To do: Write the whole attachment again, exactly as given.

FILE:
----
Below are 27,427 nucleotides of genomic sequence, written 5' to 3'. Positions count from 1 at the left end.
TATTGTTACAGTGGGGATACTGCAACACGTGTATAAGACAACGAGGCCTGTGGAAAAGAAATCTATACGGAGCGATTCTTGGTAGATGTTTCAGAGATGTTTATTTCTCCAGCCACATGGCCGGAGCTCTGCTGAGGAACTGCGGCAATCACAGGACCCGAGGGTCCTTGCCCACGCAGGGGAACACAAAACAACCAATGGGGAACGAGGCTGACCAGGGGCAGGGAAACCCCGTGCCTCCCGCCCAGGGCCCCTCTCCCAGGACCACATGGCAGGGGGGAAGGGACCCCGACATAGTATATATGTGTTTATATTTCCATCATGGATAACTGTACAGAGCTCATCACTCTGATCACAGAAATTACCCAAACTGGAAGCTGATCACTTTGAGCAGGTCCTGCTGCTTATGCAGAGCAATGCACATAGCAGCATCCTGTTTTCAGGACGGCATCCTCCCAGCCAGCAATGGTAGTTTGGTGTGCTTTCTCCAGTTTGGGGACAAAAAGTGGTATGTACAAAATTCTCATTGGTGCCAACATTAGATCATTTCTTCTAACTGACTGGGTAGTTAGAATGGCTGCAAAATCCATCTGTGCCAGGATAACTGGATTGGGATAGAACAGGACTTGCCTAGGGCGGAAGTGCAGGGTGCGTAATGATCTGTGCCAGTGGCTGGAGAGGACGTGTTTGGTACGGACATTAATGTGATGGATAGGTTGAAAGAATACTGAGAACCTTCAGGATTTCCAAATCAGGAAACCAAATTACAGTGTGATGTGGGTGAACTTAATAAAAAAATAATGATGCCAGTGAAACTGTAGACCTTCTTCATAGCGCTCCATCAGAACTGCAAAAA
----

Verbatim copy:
Below are 27,427 nucleotides of genomic sequence, written 5' to 3'. Positions count from 1 at the left end.
TATTGTTACAGTGGGGATACTGCAACACGTGTATAAGACAACGAGGCCTGTGGAAAAGAAATCTATACGGAGCGATTCTTGGTAGATGTTTCAGAGATGTTTATTTCTCCAGCCACATGGCCGGAGCTCTGCTGAGGAACTGCGGCAATCACAGGACCCGAGGGTCCTTGCCCACGCAGGGGAACACAAAACAACCAATGGGGAACGAGGCTGACCAGGGGCAGGGAAACCCCGTGCCTCCCGCCCAGGGCCCCTCTCCCAGGACCACATGGCAGGGGGGAAGGGACCCCGACATAGTATATATGTGTTTATATTTCCATCATGGATAACTGTACAGAGCTCATCACTCTGATCACAGAAATTACCCAAACTGGAAGCTGATCACTTTGAGCAGGTCCTGCTGCTTATGCAGAGCAATGCACATAGCAGCATCCTGTTTTCAGGACGGCATCCTCCCAGCCAGCAATGGTAGTTTGGTGTGCTTTCTCCAGTTTGGGGACAAAAAGTGGTATGTACAAAATTCTCATTGGTGCCAACATTAGATCATTTCTTCTAACTGACTGGGTAGTTAGAATGGCTGCAAAATCCATCTGTGCCAGGATAACTGGATTGGGATAGAACAGGACTTGCCTAGGGCGGAAGTGCAGGGTGCGTAATGATCTGTGCCAGTGGCTGGAGAGGACGTGTTTGGTACGGACATTAATGTGATGGATAGGTTGAAAGAATACTGAGAACCTTCAGGATTTCCAAATCAGGAAACCAAATTACAGTGTGATGTGGGTGAACTTAATAAAAAAATAATGATGCCAGTGAAACTGTAGACCTTCTTCATAGCGCTCCATCAGAACTGCAAAAA